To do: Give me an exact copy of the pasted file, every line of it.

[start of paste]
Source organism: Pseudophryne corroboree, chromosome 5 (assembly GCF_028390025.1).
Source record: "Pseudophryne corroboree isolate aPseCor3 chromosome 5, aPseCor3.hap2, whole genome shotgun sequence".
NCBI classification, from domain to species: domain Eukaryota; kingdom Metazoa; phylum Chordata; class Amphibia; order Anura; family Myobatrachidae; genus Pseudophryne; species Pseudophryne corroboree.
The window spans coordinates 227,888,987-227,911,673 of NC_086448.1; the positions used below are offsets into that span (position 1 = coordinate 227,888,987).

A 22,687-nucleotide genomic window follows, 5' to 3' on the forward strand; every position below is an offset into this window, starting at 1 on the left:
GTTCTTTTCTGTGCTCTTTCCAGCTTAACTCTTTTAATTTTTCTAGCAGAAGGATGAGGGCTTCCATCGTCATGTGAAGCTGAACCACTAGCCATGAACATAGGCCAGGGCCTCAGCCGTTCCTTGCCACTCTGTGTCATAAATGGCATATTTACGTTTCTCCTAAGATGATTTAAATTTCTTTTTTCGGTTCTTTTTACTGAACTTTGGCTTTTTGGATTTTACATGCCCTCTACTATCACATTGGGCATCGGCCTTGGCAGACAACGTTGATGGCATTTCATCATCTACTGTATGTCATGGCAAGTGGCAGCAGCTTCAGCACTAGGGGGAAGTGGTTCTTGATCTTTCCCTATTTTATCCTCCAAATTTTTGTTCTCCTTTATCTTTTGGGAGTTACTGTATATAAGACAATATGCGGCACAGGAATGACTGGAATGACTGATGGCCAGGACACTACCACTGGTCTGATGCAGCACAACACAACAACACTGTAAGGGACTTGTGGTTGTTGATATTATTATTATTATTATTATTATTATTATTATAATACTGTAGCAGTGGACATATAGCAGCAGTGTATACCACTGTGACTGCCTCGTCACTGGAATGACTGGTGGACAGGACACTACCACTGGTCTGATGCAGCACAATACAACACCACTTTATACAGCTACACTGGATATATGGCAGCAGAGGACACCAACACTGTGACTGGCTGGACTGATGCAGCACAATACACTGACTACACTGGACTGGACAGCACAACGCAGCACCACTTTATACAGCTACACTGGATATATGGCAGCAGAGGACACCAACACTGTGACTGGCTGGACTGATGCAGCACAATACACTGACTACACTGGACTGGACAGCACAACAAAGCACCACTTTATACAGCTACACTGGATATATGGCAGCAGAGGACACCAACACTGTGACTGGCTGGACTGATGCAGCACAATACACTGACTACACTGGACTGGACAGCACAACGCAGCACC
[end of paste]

Source organism: Pseudophryne corroboree, chromosome 5 (assembly GCF_028390025.1).
Source record: "Pseudophryne corroboree isolate aPseCor3 chromosome 5, aPseCor3.hap2, whole genome shotgun sequence".
NCBI classification, from domain to species: domain Eukaryota; kingdom Metazoa; phylum Chordata; class Amphibia; order Anura; family Myobatrachidae; genus Pseudophryne; species Pseudophryne corroboree.
The window spans coordinates 227,888,987-227,911,673 of NC_086448.1; the positions used below are offsets into that span (position 1 = coordinate 227,888,987).

A 22,687-nucleotide genomic window follows, 5' to 3' on the forward strand; every position below is an offset into this window, starting at 1 on the left:
GTTCTTTTCTGTGCTCTTTCCAGCTTAACTCTTTTAATTTTTCTAGCAGAAGGATGAGGGCTTCCATCGTCATGTGAAGCTGAACCACTAGCCATGAACATAGGCCAGGGCCTCAGCCGTTCCTTGCCACTCTGTGTCATAAATGGCATATTTACGTTTCTCCTAAGATGATTTAAATTTCTTTTTTCGGTTCTTTTTACTGAACTTTGGCTTTTTGGATTTTACATGCCCTCTACTATCACATTGGGCATCGGCCTTGGCAGACAACGTTGATGGCATTTCATCATCTACTGTATGTCATGGCAAGTGGCAGCAGCTTCAGCACTAGGGGGAAGTGGTTCTTGATCTTTCCCTATTTTATCCTCCAAATTTTTGTTCTCCTTTATCTTTTGGGAGTTACTGTATATAAGACAATATGCGGCACAGGAATGACTGGAATGACTGATGGCCAGGACACTACCACTGGTCTGATGCAGCACAACACAACAACACTGTAAGGGACTTGTGGTTGTTGATATTATTATTATTATTATTATTATTATTATTATAATACTGTAGCAGTGGACATATAGCAGCAGTGTATACCACTGTGACTGCCTCGTCACTGGAATGACTGGTGGACAGGACACTACCACTGGTCTGATGCAGCACAATACAACACCACTTTATACAGCTACACTGGATATATGGCAGCAGAGGACACCAACACTGTGACTGGCTGGACTGATGCAGCACAATACACTGACTACACTGGACTGGACAGCACAACGCAGCACCACTTTATACAGCTACACTGGATATATGGCAGCAGAGGACACCAACACTGTGACTGGCTGGACTGATGCAGCACAATACACTGACTACACTGGACTGGACAGCACAACAAAGCACCACTTTATACAGCTACACTGGATATATGGCAGCAGAGGACACCAACACTGTGACTGGCTGGACTGATGCAGCACAATACACTGACTACACTGGACTGGACAGCACAACGCAGCACC